The global economic downturn has left a serious dent on some of the world's biggest technology firms, but not LG Display, South Korea's flat panel maker. The company did go through its share of lows from the end of last year to the beginning of this one, posting two straight quarters of losses due to weak panel prices and sinking demand for electronics. But starting in the second quarter, it rebounded, moving into positive territory as it continuously beat market forecasts. The world's No. 2 maker of liquid crystal displays (LCDs) earned 302 billion won in the April to June period, which was a sharp turnaround from a 255 billion won loss the previous quarter and the first profit it saw in three quarters. In the third quarter, LG Display reported 559 billion won in net profit, almost doubling the figure from the previous year, which stood at 295 billion won. The global slump significantly reduced global demand for LCD panel-equipped consumer electronics, such as televisions and computers. But strong demand for TV panels from China and Japan, coupled with a shortage of raw materials, largely helped push figures up again. ``The LCD industry was fortunate enough to climb out of the downturn quicker than others in the technology sector,'' said Lim Seung-beom, analyst at Hanwha Securities, who forecasts that demand will continue to grow firmly. And to meet the rising need, LG Display began mass production at its eighth-generation LCD production line in Paju, about 40 kilometers north of Seoul, in March. The new plant can create pieces of glass measuring 2,200 by 2,500 millimeters, enough for eight 47-inch panels, six 55-inch panels and 18 32-inch panels. The company said it plans to invest 3.27 trillion won to add another eighth-generation production line to its factory by the second half of 2010 to up its monthly output to 60,000 sheets. While recovering demand was a crucial factor in boosting LG Display's stellar third-quarter performance, company CEO Kwon Young-soo added that a rise in panel prices also provided a nice lift. ``LG Display posted strong performance in the third quarter, thanks mainly to increased demand and higher panel prices,'' he said. ``Investment in new production lines and customer-oriented marketing also contributed to the good results.'' Price changes are significant in determining the profitability for flat-panel manufacturers as panel prices are mostly dependent on demand and supply cycles. Since May, the LCD industry has been boosted by steep price rises of displays used in televisions. The price of an LCD panel for a 32-inch TV climbed to $200 early this month from $160 in February, according to WitsView Technology Corp., a Taiwan-based researcher.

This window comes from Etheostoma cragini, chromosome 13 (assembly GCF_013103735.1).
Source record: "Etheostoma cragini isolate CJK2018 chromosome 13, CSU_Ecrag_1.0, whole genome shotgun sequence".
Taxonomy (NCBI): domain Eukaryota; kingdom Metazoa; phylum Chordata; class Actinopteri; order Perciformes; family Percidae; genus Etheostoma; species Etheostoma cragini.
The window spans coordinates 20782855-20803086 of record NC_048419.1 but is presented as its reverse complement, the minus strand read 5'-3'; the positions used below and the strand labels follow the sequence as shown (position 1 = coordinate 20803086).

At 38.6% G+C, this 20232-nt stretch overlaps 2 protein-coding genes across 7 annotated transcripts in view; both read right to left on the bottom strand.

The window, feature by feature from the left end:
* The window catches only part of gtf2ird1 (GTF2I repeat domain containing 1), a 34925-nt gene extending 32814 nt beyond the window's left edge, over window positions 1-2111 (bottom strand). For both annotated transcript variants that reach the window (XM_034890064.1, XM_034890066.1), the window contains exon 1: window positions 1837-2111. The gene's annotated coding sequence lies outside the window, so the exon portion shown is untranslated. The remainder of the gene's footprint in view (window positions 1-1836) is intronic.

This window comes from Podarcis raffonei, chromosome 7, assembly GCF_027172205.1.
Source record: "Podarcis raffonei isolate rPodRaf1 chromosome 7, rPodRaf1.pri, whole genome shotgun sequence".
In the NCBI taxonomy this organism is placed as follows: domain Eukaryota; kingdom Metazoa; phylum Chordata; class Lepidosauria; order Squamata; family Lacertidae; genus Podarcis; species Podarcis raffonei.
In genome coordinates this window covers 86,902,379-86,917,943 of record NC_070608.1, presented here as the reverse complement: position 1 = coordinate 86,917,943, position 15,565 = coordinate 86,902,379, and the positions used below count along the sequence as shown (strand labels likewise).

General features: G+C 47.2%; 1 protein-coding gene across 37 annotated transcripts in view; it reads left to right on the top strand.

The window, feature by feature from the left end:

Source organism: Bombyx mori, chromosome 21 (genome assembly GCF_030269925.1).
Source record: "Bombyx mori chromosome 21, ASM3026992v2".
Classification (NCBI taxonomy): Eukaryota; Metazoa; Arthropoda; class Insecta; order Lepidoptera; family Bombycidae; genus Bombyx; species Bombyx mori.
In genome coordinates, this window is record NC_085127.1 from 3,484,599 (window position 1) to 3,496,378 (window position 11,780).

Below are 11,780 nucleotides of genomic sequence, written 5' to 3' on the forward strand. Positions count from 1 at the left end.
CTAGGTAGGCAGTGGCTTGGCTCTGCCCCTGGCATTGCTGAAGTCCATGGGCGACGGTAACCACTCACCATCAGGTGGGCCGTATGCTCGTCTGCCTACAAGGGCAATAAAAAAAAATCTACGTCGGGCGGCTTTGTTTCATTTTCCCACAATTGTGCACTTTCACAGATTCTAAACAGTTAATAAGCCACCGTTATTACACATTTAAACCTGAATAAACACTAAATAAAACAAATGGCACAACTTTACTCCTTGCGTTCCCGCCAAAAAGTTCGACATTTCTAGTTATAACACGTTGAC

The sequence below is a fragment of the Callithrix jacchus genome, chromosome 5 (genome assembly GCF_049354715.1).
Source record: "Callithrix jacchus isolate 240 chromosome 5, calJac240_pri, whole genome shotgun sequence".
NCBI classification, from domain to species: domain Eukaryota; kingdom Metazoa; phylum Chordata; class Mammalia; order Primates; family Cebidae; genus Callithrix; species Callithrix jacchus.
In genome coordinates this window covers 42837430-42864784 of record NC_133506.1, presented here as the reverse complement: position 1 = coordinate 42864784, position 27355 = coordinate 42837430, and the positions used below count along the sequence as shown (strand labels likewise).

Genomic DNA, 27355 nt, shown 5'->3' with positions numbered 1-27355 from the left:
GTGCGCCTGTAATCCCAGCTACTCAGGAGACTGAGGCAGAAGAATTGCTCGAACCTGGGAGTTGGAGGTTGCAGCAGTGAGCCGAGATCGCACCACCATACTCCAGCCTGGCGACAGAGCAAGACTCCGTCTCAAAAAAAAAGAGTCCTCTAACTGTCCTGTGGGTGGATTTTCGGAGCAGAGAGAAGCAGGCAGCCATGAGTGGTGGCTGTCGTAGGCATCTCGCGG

Panel prices are set to fall due to the seasonal downturn and oversupply after companies increased their output, but the price drop won't be as severe as expected, analysts say.
``I don't think panel prices will plunge in the coming quarters as much as the market fears,'' James Kim, an analyst at Nomura Securities, was quoted as saying. ``Demand appears to be stronger than expected, given China's buying spree during the recent holidays and Intel's optimistic view. I see more upside room for LG Display share prices.''
Plus, the glass shortage that was caused by an earthquake in Japan in August was expected to be normalized in October, but the recent power outage in Taiwan will likely delay the balance of supply-demand until January at the earliest.
An electricity failure at a Corning production plant in Taiwan negatively impacted the level of glass supply to LCD makers.
Analysts say the recent power outage accounts for around a 4 percent drop in LCD's global supply.
Keeping these factors in mind, LG Display officials express optimism about the company's short-term performance.
``The decrease in panel prices is expected to be gradual,'' Jeong Ho-young, chief financial officer of LG Display, said at an investor meeting, adding that the oversupply this year won't be as severe in depth than in the previous year.
He said any oversupply challenge will still help widen the gap between competitive and non-competitive firms.
``In the fourth quarter, we estimate an upper single-digit increase in production,'' Jeong said.
LG Display invested about 3.5 trillion won this year, he said, adding that almost the same amount will be invested in 2010 in new plants and equipment, including the expansion of sixth-generation plants.